Due to the extraordinary importance of HB 1523 itself and the more general principles here at issue, en banc review is necessary. By allowing HB 1523 to go into effect, the panel opinion will unleash religious strife and suppression in Mississippi. Further, by effectively thwarting any Establishment Clause review of laws like HB 1523, the panel opinion invites every other religious group to lobby for its own creedal statements to be enshrined in law. This is dangerous business. Full court review is therefore warranted to vindicate principles of religious liberty.
In the Establishment Clause context, “[f]eelings of marginalization and exclusion are cognizable forms of injury . . . because one of the core objectives of modern Establishment Clause jurisprudence has been to prevent the State from sending a message to non-adherents of a particular religion ‘that they are outsiders, not full members of the political community.’” Moss v. Spartanburg Cty. Sch. Dist. Seven, 683 F.3d 599, 607 (4th Cir. 2012) (citation omitted). That rule controls this case. HB 1523 violates the Establishment Clause in four related respects—and thereby inflicts concrete, particularized injury on non-adherents of the Enumerated Beliefs in Mississippi (including the plaintiffs). A careful study of the merits issues in this case clarifies the nature and severity of the injury wrought by HB 1523, and reveals the troubling implications of denying judicial review.
1. In general, government may pass laws with the purpose of showing respect for free exercise values. But when a state passes a landmark law singling out specific religious beliefs for special treatment, and then swears that the law lifts no burden on the exercise of those beliefs, it cannot be said that the State is pursuing a general concern for religious freedom. See Corp. of the Presiding Bishop v. Amos, 483 U.S. 327, 348 (1987) (O’Connor, J., concurring) (“[T]o perceive the government action as a permissible accommodation of religion, there must in fact be an identifiable burden on the exercise of religion that can be said to be lifted by the government action.”). Rather, in that exceptional and peculiar circumstance, it must be inferred that the State’s purpose is to speak on matters of faith—thus establishing itself as an arbiter of correct religion and demeaning non-adherents of its chosen tenets. See Wallace v. Jaffree, 472 U.S. 38, 59 (1985).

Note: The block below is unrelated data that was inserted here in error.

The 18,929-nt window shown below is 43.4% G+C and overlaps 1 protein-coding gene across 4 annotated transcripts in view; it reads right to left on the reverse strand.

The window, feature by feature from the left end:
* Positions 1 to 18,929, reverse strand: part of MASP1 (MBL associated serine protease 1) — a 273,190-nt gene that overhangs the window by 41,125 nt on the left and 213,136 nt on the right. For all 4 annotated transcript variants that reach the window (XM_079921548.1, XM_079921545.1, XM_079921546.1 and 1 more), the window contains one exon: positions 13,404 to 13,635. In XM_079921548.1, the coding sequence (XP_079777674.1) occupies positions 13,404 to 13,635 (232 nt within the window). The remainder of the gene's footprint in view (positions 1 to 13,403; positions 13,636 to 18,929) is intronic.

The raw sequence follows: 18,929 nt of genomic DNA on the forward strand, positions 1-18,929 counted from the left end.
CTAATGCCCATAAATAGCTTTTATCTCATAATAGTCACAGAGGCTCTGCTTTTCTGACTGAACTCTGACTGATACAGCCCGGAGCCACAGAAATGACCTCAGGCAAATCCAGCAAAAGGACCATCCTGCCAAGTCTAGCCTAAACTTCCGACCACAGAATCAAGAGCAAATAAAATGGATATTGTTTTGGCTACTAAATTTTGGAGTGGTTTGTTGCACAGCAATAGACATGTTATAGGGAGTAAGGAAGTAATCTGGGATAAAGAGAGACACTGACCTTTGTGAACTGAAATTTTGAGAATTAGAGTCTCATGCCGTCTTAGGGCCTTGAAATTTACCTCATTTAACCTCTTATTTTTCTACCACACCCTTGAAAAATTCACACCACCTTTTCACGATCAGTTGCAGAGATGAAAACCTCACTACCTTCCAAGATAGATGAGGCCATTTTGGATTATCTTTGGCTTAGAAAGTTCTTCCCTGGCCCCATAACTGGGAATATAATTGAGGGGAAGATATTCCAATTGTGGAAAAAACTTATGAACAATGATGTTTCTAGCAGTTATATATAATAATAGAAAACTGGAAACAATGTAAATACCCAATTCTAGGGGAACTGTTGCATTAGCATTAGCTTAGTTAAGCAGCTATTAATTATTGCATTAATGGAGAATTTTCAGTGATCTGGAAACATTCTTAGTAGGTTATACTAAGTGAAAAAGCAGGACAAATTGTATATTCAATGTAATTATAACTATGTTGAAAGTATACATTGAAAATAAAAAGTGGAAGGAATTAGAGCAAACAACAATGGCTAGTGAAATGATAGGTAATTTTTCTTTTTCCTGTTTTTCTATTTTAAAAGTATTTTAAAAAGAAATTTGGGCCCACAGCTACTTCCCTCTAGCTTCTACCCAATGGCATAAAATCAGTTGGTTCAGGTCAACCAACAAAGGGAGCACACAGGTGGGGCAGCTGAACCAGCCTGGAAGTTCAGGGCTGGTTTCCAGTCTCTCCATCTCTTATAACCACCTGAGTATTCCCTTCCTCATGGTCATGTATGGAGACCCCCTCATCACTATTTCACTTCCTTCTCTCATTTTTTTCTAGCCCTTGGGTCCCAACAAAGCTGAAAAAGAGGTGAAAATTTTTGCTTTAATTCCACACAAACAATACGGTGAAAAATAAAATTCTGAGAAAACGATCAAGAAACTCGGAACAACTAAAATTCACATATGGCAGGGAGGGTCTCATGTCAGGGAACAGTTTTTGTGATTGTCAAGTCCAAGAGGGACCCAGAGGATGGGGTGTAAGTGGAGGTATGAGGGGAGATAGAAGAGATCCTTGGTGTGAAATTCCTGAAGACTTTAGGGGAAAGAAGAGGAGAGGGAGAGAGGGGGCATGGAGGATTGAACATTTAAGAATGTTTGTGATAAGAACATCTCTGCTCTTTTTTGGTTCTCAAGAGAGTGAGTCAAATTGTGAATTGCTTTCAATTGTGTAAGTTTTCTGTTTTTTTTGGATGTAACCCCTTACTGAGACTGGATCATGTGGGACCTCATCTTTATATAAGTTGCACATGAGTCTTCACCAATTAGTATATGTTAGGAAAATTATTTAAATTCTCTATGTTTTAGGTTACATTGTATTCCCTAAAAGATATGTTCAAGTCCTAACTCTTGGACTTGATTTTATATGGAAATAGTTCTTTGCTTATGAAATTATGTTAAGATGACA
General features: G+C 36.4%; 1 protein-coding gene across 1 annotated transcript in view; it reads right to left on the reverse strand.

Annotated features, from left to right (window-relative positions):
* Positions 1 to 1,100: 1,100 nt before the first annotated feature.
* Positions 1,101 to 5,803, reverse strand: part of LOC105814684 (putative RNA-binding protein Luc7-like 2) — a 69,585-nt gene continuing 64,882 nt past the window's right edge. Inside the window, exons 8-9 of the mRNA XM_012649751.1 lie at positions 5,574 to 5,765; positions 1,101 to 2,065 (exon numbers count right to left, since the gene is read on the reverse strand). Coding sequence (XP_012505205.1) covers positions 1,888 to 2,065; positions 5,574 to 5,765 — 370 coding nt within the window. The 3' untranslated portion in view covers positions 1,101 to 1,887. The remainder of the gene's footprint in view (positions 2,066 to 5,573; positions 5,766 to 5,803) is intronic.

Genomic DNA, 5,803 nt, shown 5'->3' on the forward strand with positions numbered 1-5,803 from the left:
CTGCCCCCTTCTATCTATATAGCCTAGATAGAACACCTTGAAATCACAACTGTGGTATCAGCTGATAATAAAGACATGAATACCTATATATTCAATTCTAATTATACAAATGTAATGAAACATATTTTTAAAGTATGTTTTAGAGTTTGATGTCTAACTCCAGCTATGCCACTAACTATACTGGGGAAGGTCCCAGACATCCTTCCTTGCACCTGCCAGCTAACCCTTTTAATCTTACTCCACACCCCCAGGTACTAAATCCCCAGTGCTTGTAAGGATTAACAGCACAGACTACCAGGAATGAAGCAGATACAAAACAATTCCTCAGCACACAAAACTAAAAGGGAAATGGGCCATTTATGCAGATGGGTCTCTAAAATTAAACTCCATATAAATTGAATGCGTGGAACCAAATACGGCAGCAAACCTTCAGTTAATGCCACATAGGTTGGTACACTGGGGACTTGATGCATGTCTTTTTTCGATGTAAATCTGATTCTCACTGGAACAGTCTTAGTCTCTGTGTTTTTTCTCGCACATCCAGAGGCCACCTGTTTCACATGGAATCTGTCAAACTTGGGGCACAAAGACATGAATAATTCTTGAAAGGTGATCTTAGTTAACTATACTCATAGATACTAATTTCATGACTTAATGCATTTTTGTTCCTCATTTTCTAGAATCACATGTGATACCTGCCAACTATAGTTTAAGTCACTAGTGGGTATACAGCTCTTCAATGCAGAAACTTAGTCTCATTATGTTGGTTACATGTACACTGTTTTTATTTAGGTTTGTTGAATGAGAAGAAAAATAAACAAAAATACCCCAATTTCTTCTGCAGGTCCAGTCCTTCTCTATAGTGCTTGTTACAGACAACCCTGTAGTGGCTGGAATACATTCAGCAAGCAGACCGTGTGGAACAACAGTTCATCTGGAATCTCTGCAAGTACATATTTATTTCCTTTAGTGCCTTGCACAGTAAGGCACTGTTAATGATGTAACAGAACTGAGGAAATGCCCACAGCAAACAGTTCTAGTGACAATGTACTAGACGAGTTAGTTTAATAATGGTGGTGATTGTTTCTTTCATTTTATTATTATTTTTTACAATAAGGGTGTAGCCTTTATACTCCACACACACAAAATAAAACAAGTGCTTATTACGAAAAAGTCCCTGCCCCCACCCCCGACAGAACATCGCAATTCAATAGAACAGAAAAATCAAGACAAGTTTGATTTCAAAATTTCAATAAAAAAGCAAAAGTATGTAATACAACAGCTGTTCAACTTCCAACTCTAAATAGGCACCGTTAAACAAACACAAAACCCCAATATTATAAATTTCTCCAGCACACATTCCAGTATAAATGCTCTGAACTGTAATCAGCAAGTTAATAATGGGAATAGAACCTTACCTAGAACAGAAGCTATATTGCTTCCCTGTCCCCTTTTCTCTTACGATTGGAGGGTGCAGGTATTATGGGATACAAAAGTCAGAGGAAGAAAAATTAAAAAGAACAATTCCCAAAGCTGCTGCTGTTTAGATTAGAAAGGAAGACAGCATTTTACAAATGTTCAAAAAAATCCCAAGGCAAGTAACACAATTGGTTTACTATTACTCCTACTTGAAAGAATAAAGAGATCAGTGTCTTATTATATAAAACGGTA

That is exactly what Mississippi did here. While Appellants characterize HB 1523 as a response to legal “assaults” on opponents of same-sex marriage, they repeatedly and unequivocally insist that there is no burden on free exercise under state law that HB 1523 in fact lifts. See Br. at 19-29. If we take Appellants at their word, Mississippi has written three creedal statements into law and conferred significant benefits on anyone who agrees with them—and has done so on the premise that HB 1523 does not achieve any actual free exercise objective not already achieved by existing law. Especially given a legislative record full of religious statements by HB 1523’s sponsors, this reveals that HB 1523 is an effort to proclaim religious truth.
2. The structure of HB 1523 confirms that it endorses the Enumerated Beliefs and disparages non-adherents. In enacting this law, Mississippi did not address the subjects of marriage, sexuality, and gender, and attempt evenhandedly to accommodate religious beliefs and practices. Rather, it singled out only specific religious viewpoints on these subjects as worthy of legal sanctuary. Those with different religious views on the very same questions receive no protection, despite the rule that a “scheme of exemptions” must not have the “effect of sponsoring certain religious tenets.” Tex. Monthly, Inc. v. Bullock, 489 U.S. 1, 16-17 (1989) (plurality opinion). HB 1523 thus creates classes—drawn explicitly by reference to religious belief—of insiders and outsiders. Mississippians who hold the Enumerated Beliefs receive extraordinary legal benefits, while those with a different viewpoint on the exact same questions of faith receive nothing.
This constitutional vice is exacerbated by three striking features of HB 1523. First, HB 1523 is categorical—it does not allow for any consideration of other governmental or private interests that might be burdened by accommodating the Enumerated Beliefs. Second, HB 1523 is exempt from Mississippi’s own RFRA. See § 10. Thus, whenever the State burdens another person’s religious practice by accommodating the Enumerated Beliefs, the Enumerated Beliefs prevail. Finally, HB 1523 does not require that a burden on religion actually exist: it covers even speech or conduct that is merely “consistent with” the Enumerated Beliefs. § 3.